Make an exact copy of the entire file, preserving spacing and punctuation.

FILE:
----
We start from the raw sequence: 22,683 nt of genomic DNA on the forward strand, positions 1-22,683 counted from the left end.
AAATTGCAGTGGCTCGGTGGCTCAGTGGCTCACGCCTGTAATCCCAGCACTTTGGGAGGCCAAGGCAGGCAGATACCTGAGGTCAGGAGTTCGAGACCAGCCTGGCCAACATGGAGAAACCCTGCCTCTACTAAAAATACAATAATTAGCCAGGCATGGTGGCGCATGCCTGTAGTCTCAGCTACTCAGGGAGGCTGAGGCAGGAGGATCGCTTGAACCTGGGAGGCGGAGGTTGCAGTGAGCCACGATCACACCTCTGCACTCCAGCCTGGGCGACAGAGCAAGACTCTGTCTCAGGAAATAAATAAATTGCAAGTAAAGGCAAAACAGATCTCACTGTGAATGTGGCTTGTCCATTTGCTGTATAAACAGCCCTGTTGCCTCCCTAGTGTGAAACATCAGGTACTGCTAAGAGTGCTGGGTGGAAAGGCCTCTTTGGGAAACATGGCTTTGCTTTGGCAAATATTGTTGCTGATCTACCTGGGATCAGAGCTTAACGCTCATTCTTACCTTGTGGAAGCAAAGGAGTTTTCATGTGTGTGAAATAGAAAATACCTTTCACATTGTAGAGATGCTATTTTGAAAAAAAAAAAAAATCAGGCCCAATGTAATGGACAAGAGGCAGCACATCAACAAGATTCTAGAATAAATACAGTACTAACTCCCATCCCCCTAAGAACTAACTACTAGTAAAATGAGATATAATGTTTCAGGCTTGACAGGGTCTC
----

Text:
We start from the raw sequence: 22,683 nt of genomic DNA on the forward strand, positions 1-22,683 counted from the left end.
AAATTGCAGTGGCTCGGTGGCTCAGTGGCTCACGCCTGTAATCCCAGCACTTTGGGAGGCCAAGGCAGGCAGATACCTGAGGTCAGGAGTTCGAGACCAGCCTGGCCAACATGGAGAAACCCTGCCTCTACTAAAAATACAATAATTAGCCAGGCATGGTGGCGCATGCCTGTAGTCTCAGCTACTCAGGGAGGCTGAGGCAGGAGGATCGCTTGAACCTGGGAGGCGGAGGTTGCAGTGAGCCACGATCACACCTCTGCACTCCAGCCTGGGCGACAGAGCAAGACTCTGTCTCAGGAAATAAATAAATTGCAAGTAAAGGCAAAACAGATCTCACTGTGAATGTGGCTTGTCCATTTGCTGTATAAACAGCCCTGTTGCCTCCCTAGTGTGAAACATCAGGTACTGCTAAGAGTGCTGGGTGGAAAGGCCTCTTTGGGAAACATGGCTTTGCTTTGGCAAATATTGTTGCTGATCTACCTGGGATCAGAGCTTAACGCTCATTCTTACCTTGTGGAAGCAAAGGAGTTTTCATGTGTGTGAAATAGAAAATACCTTTCACATTGTAGAGATGCTATTTTGAAAAAAAAAAAAAATCAGGCCCAATGTAATGGACAAGAGGCAGCACATCAACAAGATTCTAGAATAAATACAGTACTAACTCCCATCCCCCTAAGAACTAACTACTAGTAAAATGAGATATAATGTTTCAGGCTTGACAGGGTCTC